;-> (#<SXQL-STATEMENT: ALTER TABLE user ALTER COLUMN email TYPE character varying(128), ALTER COLUMN email SET NOT NULL>
;    #<SXQL-STATEMENT: CREATE UNIQUE INDEX unique_user_email ON user (email)>)

Crane advertises automatic migrations, i.e. it would run them after a C-c C-c. Unfortunately Crane has some issues, it doesn't work with sqlite yet and the author is busy elsewhere. It didn't work for me at first try.

Let's hope the author comes back to work on this in a near future.


There are a few libraries, see the awesome-cl list. At least one is well active.


On an error we are usually dropped into the interactive debugger by default.

Snooze gives options:

clack-errors. Like a Flask or Django stacktrace in the browser. For Caveman, Ningle and family.

By default, when Clack throws an exception when rendering a page, the server waits for the response until it times out while the exception waits in the REPL. This isn't very useful. So now there's this.

It prints the stacktrace along with some request details on the browser. Can return a custom error page in production.


Are you tired of jumping to your web browser every time you need to test your work in Clack? Clack-pretend will capture and replay calls to your clack middleware stack. When developing a web application with clack, you will often find it inconvenient to run your code from the lisp REPL because it expects a clack environment, including perhaps, cookies or a logged-in user. With clack-pretend, you can run prior web requests from your REPL, moving development back where it belongs.


Testing with a local DB: example of a testing macro.

We would use envy to switch configurations.


Oauth, Job queues, etc

Templating engines


Djula: as Django templates. Good documentation. Comes by default in Lucerne and Caveman.

We also use a dot to access attributes of dict-like variables (plists, alists, hash-tables, arrays and CLOS objects), such a feature being backed by the access library.

We wanted once to use structs and didn't find how to it directly in Djula, so we resorted in a quick helper function to transform the struct in an alist.

Defining custom template filters is straightforward in Djula, really a breeze compared to Django.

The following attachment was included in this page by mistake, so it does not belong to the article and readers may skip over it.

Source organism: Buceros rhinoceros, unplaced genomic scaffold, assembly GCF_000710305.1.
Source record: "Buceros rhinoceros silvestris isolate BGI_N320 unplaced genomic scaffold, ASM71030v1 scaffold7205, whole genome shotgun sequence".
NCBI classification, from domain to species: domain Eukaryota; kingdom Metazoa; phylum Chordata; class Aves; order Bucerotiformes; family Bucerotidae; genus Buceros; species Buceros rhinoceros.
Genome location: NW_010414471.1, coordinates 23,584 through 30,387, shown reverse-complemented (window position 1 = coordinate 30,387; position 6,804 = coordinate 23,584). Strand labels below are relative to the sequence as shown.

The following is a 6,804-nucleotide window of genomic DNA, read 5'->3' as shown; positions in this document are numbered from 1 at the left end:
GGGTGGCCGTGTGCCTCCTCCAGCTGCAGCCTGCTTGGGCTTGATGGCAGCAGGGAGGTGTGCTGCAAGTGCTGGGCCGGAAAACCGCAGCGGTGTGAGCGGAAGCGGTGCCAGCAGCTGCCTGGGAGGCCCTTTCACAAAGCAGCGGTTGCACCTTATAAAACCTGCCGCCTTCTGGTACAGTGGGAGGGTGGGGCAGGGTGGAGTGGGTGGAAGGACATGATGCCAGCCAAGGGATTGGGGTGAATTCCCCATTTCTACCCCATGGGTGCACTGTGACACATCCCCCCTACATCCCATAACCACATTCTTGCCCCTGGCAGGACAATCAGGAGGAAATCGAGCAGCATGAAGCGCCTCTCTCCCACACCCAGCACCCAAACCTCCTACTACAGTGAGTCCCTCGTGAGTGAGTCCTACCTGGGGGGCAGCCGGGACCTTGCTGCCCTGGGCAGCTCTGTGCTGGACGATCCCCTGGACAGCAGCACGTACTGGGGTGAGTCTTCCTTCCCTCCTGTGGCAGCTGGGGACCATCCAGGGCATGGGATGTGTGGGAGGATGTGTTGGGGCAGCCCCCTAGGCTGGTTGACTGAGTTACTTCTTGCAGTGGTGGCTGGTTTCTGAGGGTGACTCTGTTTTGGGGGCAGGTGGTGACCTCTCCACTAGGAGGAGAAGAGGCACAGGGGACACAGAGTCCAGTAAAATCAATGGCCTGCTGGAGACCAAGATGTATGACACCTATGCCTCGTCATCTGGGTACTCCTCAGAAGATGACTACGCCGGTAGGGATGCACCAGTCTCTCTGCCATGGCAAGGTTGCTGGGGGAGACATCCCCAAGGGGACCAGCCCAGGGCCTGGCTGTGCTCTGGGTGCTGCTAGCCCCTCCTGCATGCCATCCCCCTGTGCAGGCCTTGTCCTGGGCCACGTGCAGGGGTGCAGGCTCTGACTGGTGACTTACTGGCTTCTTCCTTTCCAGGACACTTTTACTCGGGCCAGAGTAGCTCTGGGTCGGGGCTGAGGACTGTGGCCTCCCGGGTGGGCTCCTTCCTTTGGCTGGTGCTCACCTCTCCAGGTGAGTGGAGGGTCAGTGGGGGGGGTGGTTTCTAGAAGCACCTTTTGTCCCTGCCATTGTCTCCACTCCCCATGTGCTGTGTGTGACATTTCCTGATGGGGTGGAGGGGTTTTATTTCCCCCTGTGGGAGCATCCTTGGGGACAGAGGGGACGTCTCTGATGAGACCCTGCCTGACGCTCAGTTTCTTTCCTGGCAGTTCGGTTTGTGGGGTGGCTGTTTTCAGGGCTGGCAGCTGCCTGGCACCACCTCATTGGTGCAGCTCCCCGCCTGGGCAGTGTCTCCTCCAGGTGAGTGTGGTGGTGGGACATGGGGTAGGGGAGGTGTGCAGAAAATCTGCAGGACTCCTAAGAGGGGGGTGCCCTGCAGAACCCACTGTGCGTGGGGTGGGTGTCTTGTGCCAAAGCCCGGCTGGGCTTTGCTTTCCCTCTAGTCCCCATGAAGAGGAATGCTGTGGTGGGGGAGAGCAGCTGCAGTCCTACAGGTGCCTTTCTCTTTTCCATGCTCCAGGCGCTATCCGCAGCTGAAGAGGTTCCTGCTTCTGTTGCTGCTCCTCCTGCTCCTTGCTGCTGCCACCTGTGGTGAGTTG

Eco - a mix of html with lisp expressions.

Truncated example:

      <% if posts %>
        <h1>Recent Posts</h1>
        <ul id="post-list">
          <% loop for (title . snippet) in posts %>
            <li><%= title %> - <%= snippet %></li>
          <% end %>


I prefer the semantics of Spinneret over cl-who. It also has more features (like embeddable markdown, warns on malformed html, and more).



Parenscript is a translator from an extended subset of Common Lisp to JavaScript. Parenscript code can run almost identically on both the browser (as JavaScript) and server (as Common Lisp). Parenscript code is treated the same way as Common Lisp code, making the full power of Lisp macros available for JavaScript. This provides a web development environment that is unmatched in its ability to reduce code duplication and provide advanced meta-programming facilities to web developers.



A Lisp-to-Javascript compiler bootstrapped from Common Lisp and executed from the browser.




Is it possible to write Ajax-based pages only in CL?

The case Webblocks - Reblocks, 2017

Weblocks is an "isomorphic" web frameworks that solves the "Javascript problem". It allows to write the backend and an interactive client interface in Lisp, without a line of Javascript, in our usual Lisp development environment.

The framework evolves around widgets, that are updated server-side and are automatically redisplayed with transparent ajax calls on the client.

It is being massively refactored, simplified, rewritten and documented since 2017. See the new quickstart:


Writing a dynamic todo-app resolves in:

(defwidget task ()
          :initarg :title
          :accessor title)
          :initarg :done
          :initform nil
          :accessor done)))

(defwidget task-list ()
          :initarg :tasks
          :accessor tasks)))

(defmethod render ((task task))
        "Render a task."
              (:span (if (done task)
                               (:s (title task)))
                       (title task)))))

(defmethod render ((widget task-list))
        "Render a list of tasks."
              (:h1 "Tasks")
                (loop for task in (tasks widget) do
                      (:li (render task))))))

(defmethod weblocks/session:init ((app tasks))
         (declare (ignorable app))
         (let ((tasks (make-task-list "Make my first Weblocks app"
                                      "Deploy it somewhere"
                                      "Have a profit")))
           (make-instance 'task-list :tasks tasks)))

(defmethod add-task ((task-list task-list) title)